• Legislative instruments such as the Planning and Development Act incorporate the ACT Climate Change Strategy to apply to all development in all development tracks.

    • Allow appeal to ACAT for representors opposing development approved in the Merit Track in industrial and transport zones of the Territory Plan such as at Fyshwick.

    • Ensure that every condition of approval for development is maintained and enforced in a transparent manner by a nominated responsible section of Government.

    3.4 Plan for integrated water cycle management to support healthy waterways and a liveable city.
    • Tennant Street Fyshwick IZ1-General industry operation to be assessed and monitored for pollution into the adjacent wetland, creek and Molonglo River corridor.

    3.6 Reduce waste, improve resource efficiency and decrease our ecological footprint.
    • In the absence of ACT guidelines specific to the operation of fragmentising machines for the processing of End of Life Vehicles (ELVs) and other metals, guidelines from NSW or Queensland should apply. DA201935337 was approved with conditions for an outdoor operation at Fyshwick just 50m from Harvey Norman’s. Open air fragmentising of metal is toxic producing dust containing heavy metals and other contaminants in 2.5 particulates and less. There was no right of appeal to ACAT.

    4.1 Deliver social infrastructure that meets community needs and supports strong communities.
    • The site of the former Griffith Primary School has seen the local library relocated and now the M16-Artspace and community arts activities are to go. This site must be retained for community activities and not apartments or private health care residences and other private facilities.

    • The site of the Manuka Arts Centre should be retained for diverse community uses and not commercial sporting development.

    • A beautiful play area similar to the Arboretum playground in our new suburb of East Lake incorporating the Causeway would benefit all apartment dwellers where 89% of residents of Kingston live in high rise. Vistas and a sense of space and places families want to go to outside should be a focus for East Lake. We could do this well.

    5.1 Enhance accessibility by better integrating transport and land use.
    • Most suburbs of the Inner South – Oaks Estate, Fyshwick, Beard, Narrabundah, Griffith, Kingston, Red Hill, future East Lake, Harman will gain little benefit from the public transport Light Rail Stage 2B to Woden and/or Southlands. It is neither sustainable nor efficient to impact these suburbs with greater urban intensification in order to provide economic justification for the Light Rail Stage 2B when electric buses are to be introduced.

  4. Bruce Paine

    A big thank you to the authors of the draft.

    I largely agree with the draft, except for its strong opposition to any infill in existing RZ1 areas (for example, at Theme 1, point 1.1 on page 6 of the draft).
    For transparency, I am part-owner of a single dwelling property in a RZ1 (but non-heritage) area in inner south Canberra.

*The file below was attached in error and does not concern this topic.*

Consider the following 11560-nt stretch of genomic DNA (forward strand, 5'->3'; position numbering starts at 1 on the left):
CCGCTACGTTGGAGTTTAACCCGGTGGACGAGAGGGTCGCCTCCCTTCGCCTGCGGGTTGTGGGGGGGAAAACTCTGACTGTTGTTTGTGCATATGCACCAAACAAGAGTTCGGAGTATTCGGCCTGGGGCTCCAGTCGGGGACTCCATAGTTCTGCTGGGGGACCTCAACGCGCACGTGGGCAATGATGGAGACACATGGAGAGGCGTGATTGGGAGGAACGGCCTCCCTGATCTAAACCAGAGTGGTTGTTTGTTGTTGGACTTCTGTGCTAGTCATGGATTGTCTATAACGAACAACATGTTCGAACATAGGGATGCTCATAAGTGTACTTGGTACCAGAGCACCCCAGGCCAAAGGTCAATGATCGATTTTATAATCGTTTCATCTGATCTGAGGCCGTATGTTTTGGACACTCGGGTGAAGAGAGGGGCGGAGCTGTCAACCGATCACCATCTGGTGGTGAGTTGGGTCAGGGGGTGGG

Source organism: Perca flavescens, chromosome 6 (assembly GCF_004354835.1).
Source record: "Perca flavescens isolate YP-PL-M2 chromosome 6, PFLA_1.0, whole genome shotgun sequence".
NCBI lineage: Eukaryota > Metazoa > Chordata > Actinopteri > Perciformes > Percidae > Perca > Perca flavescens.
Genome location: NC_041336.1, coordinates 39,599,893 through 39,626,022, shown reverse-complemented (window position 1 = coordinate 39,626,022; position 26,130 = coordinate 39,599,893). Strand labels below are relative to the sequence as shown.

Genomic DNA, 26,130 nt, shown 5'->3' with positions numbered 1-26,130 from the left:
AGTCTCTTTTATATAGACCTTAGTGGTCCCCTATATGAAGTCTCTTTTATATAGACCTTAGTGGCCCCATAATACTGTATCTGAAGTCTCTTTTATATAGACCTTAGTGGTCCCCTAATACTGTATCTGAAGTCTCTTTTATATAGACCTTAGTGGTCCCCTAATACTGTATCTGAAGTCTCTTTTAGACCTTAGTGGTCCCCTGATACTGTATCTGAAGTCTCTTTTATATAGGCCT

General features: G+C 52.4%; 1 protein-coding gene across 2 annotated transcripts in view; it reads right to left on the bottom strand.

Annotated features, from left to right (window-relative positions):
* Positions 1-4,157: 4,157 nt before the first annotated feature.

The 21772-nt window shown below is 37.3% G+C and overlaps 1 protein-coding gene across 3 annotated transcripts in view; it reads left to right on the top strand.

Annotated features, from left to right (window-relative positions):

I essentially agree with the Government’s position that most new housing should be within Canberra’s existing footprint.
    However, in my view, if existing RZ1 areas are maintained in their current format, then we risk (further) additional housing being manifest in (further) too dense/high development in other areas and/or (further) development of existing open areas.

    Personally, I can imagine a redevelopment of ‘my’ block into several compact houses in a manner that would: provide good quality housing; be more affordable in terms of build, maintenance and rates; have minimal additional impact on neighbours (beyond what is inherent in having more people living on the block); have less impact, in terms of building size etc, than what is currently allowed for new housing in RZ1 areas; and reduce pressure to develop existing open areas.

    I acknowledge the responses to the ISCCC’s survey, however I consider that a more sustainable position (both for the ISCCC and Canberra generally) would be to accept that densification in RZ1 areas could occur subject to appropriate restrictions. Such restrictions would probably need to be ‘stricter’ than currently apply within RZ1 areas in order to maintain amenity.

    2. My second point regards the likely developments between Yarralumla and Curtin, and to the west of this area between the Cotter road and the Molonglo river.
    I recognise these areas are outside of the inner south boundaries; however, I think these currently ‘undeveloped’ open areas provide significant benefit to the residents of the inner south and Woden.
    If the currently proposed and likely developments occur, there will be urban development essentially between Lake Burley Griffin and the southern extremity of the Woden Valley.
    Hence, I suggest the ISCC coordinate with other bodies, for example, the Woden Valley Community Council, to push for the retention of as much as possible of the existing open area mentioned above.